Beggar at Ghazi Chowk


Tuesday, 29 March 2011

War Minus The Shooting.

Published in the Daily Princetonian, 29 March 2011.

By the time you read this, there will be about 20 hours before the start of what is arguably the most explosive cricket game in years.

Pakistan and India face off at Mohali, India in the semifinal of the Cricket World Cup, the third largest sporting event in the world behind the FIFA World Cup and the Olympics. Any World Cup semifinal is historic, and any India-Pakistan game is brimming with emotion and spirit, but this particular combination is something else.

Pakistan has reached the knockout stage of the World Cup for the first time in 12 years after a heartbreaking loss to Australia in the 1999 final. The country has not played a home cricket game for two years, after gunmen attacked the visiting Sri Lankan cricket team. Pakistan was then stripped of rights to host the World Cup this spring, along with India, Sri Lanka and Bangladesh. Being hit by a betting scandal last summer also damaged the team, and it was said that Pakistan went into the tournament as a non-contender for the first time in decades. But after all the drama, the team has held its own against cricketing giants, ending Australia’s 12-year unbeaten streak in World Cup matches that began in 1999 and then marching into the semifinals.

In Pakistan, what was a tentative hopefulness before the World Cup has changed back into the fervor of old. Thousands are on the streets; cricket fever is back. Win or lose, for once, the polarization typical of Pakistani society has given way to just plain craziness over a cricket game, and it’s amazing.

India is no different. Unlike Pakistan, however, the Indian team went into the tournament as favorites, faltered a bit, and then found its footing again. Recently buoyed by handing the final knockout to the mighty Australians, the Indians have burst the World Cup wide open once again.

Remixed anthems, posters and calls for prayer have all made their way over the Internet, and for once I feel less bubbled at Princeton. It’s hard to keep this energy out of your feed if you know anyone from South Asia.

Hotels within 25 kilometers of the venue in Mohali are full, there is no more space in the airport for private planes, ad rates are at an all time high and an Indian parrot that predicted a Pakistani win has been killed. For humans, though, cricket can have an unusually reconciliatory power. On more than one occasion, traveling across the border to watch cricket games has sparked great inroads into citizen diplomacy between the two countries. And even within these countries, cast, creed, religion — all are forgotten for a game.

I find it very difficult to explain cricket to my friends here. “It’s not really a sport, it’s just a bunch of people standing around in the sun, talking politics, mostly.” The tea breaks help, too. But come Wednesday morning at 5 a.m., viewing parties shall commence in many places all over campus. There will be swearing, there will be screaming and there might be the odd fistfight. We’re already wondering how to minimize tensions between the Indians and Pakistanis on campus. Judging by the Facebook banter, things might get tense. If any of us wake you up, our apologies in advance, but we have little control over our emotions in this terribly volatile situation. And in our defense, we’re not alone: We’re a small subset of about a billion and a half people who are also going crazy.

An effort was made to formally bring this fervor to campus in the form of Princeton Club Cricket. I’ve been an officer for the club since it was reintroduced, and we’ve slowly gathered a following that often joins us on the Dillon Gymnasium floor at 11 p.m. for two hours of cricket. As the winter ends, the challenge of finding a field is renewed, and hopefully we can get practice up and running as soon as possible.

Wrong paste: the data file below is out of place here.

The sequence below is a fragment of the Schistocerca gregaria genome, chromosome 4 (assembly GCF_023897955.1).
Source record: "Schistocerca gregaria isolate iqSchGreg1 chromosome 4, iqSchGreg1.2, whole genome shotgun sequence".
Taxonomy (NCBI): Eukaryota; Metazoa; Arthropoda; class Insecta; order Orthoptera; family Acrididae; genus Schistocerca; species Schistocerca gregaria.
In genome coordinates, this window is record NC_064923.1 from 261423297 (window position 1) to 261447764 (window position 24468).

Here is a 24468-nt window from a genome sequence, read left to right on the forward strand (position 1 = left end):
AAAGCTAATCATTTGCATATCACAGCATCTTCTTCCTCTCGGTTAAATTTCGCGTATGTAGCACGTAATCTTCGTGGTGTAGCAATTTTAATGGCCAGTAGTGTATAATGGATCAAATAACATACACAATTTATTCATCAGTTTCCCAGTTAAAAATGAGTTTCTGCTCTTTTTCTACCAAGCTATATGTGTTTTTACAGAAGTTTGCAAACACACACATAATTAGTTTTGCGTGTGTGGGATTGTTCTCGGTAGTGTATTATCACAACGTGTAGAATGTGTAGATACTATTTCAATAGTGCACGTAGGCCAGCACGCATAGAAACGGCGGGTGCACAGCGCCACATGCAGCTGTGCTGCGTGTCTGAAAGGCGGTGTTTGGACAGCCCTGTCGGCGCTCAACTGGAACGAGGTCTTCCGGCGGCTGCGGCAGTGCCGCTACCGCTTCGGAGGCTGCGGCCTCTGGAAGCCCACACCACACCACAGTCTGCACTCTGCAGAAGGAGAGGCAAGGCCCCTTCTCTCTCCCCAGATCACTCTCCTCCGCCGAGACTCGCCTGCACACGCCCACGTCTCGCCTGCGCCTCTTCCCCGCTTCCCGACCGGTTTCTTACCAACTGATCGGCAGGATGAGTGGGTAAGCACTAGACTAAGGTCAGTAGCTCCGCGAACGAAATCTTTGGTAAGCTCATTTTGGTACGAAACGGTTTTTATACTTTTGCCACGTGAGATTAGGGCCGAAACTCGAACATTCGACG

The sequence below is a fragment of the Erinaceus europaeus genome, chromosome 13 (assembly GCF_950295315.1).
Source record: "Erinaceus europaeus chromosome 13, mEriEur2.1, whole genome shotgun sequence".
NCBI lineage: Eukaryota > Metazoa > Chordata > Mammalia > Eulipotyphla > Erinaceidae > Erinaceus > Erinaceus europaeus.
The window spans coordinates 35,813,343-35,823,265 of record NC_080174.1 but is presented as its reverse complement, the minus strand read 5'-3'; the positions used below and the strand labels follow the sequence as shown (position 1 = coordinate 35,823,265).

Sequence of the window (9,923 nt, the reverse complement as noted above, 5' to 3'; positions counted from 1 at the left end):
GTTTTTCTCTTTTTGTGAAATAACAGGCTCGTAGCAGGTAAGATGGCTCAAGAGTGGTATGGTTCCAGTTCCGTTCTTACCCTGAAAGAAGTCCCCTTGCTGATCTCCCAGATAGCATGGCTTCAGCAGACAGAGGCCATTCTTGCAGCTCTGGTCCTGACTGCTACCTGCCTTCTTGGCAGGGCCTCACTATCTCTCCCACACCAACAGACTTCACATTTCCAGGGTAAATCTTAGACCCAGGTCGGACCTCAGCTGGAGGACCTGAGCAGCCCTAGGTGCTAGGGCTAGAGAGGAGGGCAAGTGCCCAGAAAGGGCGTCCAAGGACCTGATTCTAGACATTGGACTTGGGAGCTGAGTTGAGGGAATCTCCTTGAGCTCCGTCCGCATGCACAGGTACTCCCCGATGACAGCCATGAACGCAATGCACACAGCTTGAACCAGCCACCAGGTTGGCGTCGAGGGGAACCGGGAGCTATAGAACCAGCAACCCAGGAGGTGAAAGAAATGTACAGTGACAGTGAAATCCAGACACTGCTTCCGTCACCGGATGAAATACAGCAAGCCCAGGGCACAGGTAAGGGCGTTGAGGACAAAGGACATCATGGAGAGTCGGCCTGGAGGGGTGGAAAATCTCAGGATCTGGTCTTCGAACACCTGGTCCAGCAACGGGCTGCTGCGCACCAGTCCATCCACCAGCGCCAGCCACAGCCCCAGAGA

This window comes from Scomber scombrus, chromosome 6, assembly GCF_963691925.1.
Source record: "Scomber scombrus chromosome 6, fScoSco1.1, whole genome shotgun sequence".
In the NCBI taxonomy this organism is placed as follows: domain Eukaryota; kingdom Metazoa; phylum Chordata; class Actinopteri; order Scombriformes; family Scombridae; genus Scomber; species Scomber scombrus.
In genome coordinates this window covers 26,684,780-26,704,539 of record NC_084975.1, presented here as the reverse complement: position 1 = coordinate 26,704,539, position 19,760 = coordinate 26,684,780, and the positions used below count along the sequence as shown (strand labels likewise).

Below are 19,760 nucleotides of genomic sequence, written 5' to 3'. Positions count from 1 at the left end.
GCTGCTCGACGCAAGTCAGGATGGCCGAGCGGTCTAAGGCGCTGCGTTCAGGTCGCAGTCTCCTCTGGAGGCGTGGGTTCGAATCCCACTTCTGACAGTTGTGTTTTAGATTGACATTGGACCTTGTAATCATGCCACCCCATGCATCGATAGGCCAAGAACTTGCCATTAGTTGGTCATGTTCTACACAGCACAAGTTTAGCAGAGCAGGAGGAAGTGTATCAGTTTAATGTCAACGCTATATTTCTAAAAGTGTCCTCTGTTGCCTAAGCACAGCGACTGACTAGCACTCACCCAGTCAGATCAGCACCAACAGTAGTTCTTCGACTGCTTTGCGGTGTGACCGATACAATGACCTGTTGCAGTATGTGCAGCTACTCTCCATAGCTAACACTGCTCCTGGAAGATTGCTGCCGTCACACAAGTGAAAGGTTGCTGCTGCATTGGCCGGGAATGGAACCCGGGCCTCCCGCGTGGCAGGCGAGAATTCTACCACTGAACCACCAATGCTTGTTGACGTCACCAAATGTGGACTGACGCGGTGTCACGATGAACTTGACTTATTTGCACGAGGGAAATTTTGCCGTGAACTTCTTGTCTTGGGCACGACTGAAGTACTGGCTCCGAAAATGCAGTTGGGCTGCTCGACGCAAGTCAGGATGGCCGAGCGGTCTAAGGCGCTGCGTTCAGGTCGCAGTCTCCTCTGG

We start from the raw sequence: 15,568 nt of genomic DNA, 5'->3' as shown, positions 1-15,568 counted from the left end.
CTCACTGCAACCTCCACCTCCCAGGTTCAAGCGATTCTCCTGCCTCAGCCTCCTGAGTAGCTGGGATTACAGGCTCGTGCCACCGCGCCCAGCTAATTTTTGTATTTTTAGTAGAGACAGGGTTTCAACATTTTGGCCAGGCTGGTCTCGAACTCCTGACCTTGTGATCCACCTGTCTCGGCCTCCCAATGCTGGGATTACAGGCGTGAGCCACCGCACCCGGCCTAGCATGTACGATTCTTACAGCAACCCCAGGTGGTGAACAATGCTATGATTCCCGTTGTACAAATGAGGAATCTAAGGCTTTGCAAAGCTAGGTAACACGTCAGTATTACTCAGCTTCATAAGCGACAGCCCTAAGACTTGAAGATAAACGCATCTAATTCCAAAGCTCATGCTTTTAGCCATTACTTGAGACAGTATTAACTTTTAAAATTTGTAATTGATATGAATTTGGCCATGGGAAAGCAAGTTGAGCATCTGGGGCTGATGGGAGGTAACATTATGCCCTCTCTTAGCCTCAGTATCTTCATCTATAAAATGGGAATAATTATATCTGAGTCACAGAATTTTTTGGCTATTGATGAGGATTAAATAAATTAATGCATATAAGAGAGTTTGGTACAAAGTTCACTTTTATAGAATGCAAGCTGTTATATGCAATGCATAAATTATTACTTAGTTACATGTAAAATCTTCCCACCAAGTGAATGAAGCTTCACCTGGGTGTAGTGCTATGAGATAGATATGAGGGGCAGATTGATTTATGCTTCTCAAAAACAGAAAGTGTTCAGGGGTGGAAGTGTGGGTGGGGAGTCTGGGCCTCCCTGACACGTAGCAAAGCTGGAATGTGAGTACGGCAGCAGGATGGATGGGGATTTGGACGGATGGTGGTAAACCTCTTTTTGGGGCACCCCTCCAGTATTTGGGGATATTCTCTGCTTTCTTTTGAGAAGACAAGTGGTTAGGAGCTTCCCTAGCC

Cricket has in fact been a part of Princeton’s heritage. The first collegiate football game between Harvard and Princeton was played on a cricket field in Hoboken, N.J., as my friend and I found out while aimlessly staring at the pictures in the Whitman Common Room in an attempt to avoid writing code. I hope that one day Princeton will resume playing cricket on cricket fields.

For many of us in Princeton Club Cricket, our membership is partly about the sport (if we agree to call it that), and partly about reliving the childhood memories associated with a sense of national pride. In many ways, South Asian cricket is our little rebellion against the world, a show of strength and an exhibition of technical prowess that can match that of anyone else in the world.

Here’s to some more interest in this historic sport, a peaceful Wednesday morning and a win for Pakistan. (May I also point out that tensions have already escalated, as this piece made its way through an Indian executive editor for opinion).

Friday, 18 March 2011

A New Generation of Rock.

Article originally published on Koolmuzone on March 18, 2011.

The rise of Bilal Khan, the Aunty Disco Project & Uth records has signaled the coming of a new generation of rock music from Pakistan’s renewed underground scene. After the rise of Noori and eP, along with Indus Music, the VJ generation and a post Junoon revelation, it seems that generation of rockers will take a new place in Pakistan’s rock industry.

The energetic rock anthems have since become somewhat hollow, and as Pakistan’s politics and society have hit new rock bottoms, rock has had to find new issues, new emotions to deal with. It seems the big guns have had to deal with social issues, and bringing audiences back together. Strings, Atif, Ali Zafar and then Noori to some degree have tried to mature their pop acts into deeper, more relevant offerings.

Some may say however, that this generation did not live up to its promise. Despite the phenonmenal rise of 2003’s musicians, many have released only a handful of songs, let alone albums. Atif has been an exception, and his work with Bollywood’s music directors has probably helped there. But many other musicians have released only two albums and some singles over this last decade.

Despite some disappointments however, we have found some heroes that will guide a new generation of musicians. Uth Records’ Gumby and Omran Shafique have taken the mantle as producers, their work with Coke Studio has been the subject of much praise anyway. And besides their individual acts, they continue to play for other musicians as well, and their work continues to reach us in many ways. Similarly Salman Ahmed, Rohail Hyatt and Shazi Hasan from the Vital Signs and Junoon era continue to experiment and find new identity.

After the boom in 2003, and Pepsi’s Battle of the Bands, some thought Lahore’s underground scene was dead. They moaned the loss of the connections bands had to make with fans, and rued the flooding of bad songs with expensive videos on television.

A new generation of underground rock has given us hope however. Just as we see ADP lead the charge of Karachi’s rock, Bilal Khan rejuvenates Lahore’s scene and other acts pop up all over. Thankfully underground rock from outside Lahore and Karachi has hit the mainstream. Islamabad’s Bumbu Sauce, Peshawar’s Yasir & Jawad, Jamshoro’s Sketches and more.

And this new rise can teach new rockers many things.